Depression is a serious mental health condition that affects millions of people in the United States every year. It can be incredibly isolating and frustrating. Sometimes, it seems like no one around you understands what you're going through. If you know someone who is struggling with depression, it's important to know what not to say to them. In this blog post, we will discuss some of the most harmful things people say to those with depression, as well as some helpful alternatives.
What are the signs and symptoms of depression?
Depression is more than just feeling down for a few days. It's a mental illness that can cause serious symptoms that affect how you feel, think, and handle day-to-day activities. A depressed person is stuggling – their brain isn't working quite right. Someone with depression may have symptoms that can be mild, moderate, or severe. Symptoms may last for just a few days or weeks, or for months or even years. Common signs and symptoms of depression include:
- low mood
- fatigue or low energy
- trouble concentrating
- changes in sleep patterns (sleeping too much or too little)
- changes in appetite (eating more or less than usual)
- low self-esteem
- feelings of hopelessness or helplessness
- thoughts of death or suicide
If you're experiencing any of these symptoms of clinical depression, it's important to reach out for help. Talk to your doctor about what you're going through and ask for a referral to a mental health professional. You don't have to go through this alone. Help is available.
Things not to say to someone with depression
When you have a person struggling with depression, it can be hard to know what to say. Depression affects a person's ability to respond well to things like highly personal interactions. As a result, when you're speaking to someone with depression, you want to make sure that you're being sensitives to the person's life, as well as your own feelings. Here are some common things that we may say that can make matters worse.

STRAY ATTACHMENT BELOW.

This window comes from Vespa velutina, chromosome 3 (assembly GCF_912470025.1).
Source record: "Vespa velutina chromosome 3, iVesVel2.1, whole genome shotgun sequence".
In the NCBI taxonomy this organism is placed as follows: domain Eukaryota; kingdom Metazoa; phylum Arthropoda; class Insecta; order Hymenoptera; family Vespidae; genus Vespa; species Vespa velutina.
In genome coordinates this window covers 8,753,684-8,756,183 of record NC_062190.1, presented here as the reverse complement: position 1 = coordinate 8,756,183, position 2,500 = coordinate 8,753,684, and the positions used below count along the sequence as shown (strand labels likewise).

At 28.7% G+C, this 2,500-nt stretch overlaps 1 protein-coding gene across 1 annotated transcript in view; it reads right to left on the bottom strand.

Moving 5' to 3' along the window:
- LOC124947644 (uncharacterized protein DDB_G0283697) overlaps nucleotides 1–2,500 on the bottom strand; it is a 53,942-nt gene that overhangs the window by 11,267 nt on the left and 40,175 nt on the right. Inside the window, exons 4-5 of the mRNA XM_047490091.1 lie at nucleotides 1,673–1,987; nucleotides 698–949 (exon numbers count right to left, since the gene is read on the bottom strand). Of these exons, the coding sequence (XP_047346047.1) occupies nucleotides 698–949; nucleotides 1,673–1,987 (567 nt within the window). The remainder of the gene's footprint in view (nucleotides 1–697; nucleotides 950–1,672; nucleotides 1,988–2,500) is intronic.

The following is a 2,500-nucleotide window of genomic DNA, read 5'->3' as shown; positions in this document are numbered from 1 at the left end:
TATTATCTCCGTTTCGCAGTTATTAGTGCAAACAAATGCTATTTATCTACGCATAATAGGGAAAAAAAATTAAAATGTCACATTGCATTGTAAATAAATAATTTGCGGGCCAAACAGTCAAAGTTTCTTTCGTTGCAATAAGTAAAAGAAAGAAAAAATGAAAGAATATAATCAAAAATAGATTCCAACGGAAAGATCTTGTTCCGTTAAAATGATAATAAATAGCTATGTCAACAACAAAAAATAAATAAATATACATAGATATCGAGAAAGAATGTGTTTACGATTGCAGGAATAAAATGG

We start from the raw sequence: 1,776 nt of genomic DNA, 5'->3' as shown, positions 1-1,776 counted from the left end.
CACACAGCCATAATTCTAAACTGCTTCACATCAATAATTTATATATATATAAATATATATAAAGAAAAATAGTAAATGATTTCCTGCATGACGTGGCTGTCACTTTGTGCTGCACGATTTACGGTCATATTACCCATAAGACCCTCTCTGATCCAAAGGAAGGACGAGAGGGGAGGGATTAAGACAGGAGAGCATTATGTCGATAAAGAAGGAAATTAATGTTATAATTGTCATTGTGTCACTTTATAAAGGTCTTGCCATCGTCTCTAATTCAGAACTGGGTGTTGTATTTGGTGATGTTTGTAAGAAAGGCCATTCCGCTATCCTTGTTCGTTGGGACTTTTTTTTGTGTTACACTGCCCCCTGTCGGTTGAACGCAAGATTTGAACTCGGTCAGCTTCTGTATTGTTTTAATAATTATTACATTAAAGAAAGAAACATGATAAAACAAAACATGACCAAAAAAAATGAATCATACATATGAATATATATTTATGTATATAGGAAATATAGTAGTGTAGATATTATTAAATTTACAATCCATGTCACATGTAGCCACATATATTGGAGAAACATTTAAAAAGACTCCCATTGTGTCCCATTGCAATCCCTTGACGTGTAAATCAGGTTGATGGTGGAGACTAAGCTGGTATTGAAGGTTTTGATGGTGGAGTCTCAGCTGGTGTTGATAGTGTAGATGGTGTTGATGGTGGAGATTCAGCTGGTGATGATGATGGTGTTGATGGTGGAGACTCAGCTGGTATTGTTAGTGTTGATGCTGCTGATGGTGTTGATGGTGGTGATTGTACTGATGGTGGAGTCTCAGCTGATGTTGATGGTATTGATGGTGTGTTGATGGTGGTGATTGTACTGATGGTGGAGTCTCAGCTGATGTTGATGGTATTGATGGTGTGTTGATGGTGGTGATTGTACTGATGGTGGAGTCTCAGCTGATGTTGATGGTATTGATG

1. “You don't look depressed”
If someone has a broken leg, no one tells that person that they've made it up. But for a person living with mental health struggles – they hear that quite frequently. There is a stigma surrounding mental health, and a depressed person doesn't want to hear that you don't believe them.
Instead, try lending a listening ear to depressed people. Although you aren't a therapist, listening with the right intentions can help a person with depression through some of the worst things that their brain is doing.
2. “Why are you so sad?”
This one is like a punch in the guy. When someone expresses how depression feels, or relays that they're having suicidal thoughts, the last thing they want is for family members and friends to question WHY they're so sad. Depression can be situational (e.g., dealing with a loss), but often – it's just chemical imbalances in the brain.
If you're really curious about brain chemistry, do some research about their medical condition. Instead of making them feel unheard, you can let them speak openly about their struggles because you'll be better prepared to listen.
3. “It's all in your head”
Depression is in the head, yes, but it has real physical effects: sleep loss, changes in appetite, and how people respond to stress. A loved one with depression knows it's all in their head. Instead of saying this, why not try to refocus your efforts on helping them feel heard and loved?
Try participating in everyday activities, like taking a walk or watching some TV together. Check in with someone with depression frequently to make sure they're getting what they need in their time of struggle.
4. “Cheer up!”
If someone could cheer up on command, depression wouldn't be a thing. Instead, talk to your friend about whether or not they'd be interested in doing something like a gratitude exercise. If not – leave your loved one alone.
In other words, simply telling someone to cheer up won't cut it. But providing people living with depression some options or concrete things they can do – with you? That's a better solution.
Someone with depression is struggling on a day to day basis to live their lives. While not everyone means to be cruel, people living with depression have a difficult time parsing intentions. They can sometimes be overly sensitive to helpful advice. So avoid making comments that come off as shaming, and instead, be aware, express your concerns gently, and prioritize their safety above all. Compassion goes a long way in repairing a relationships with a depressed person.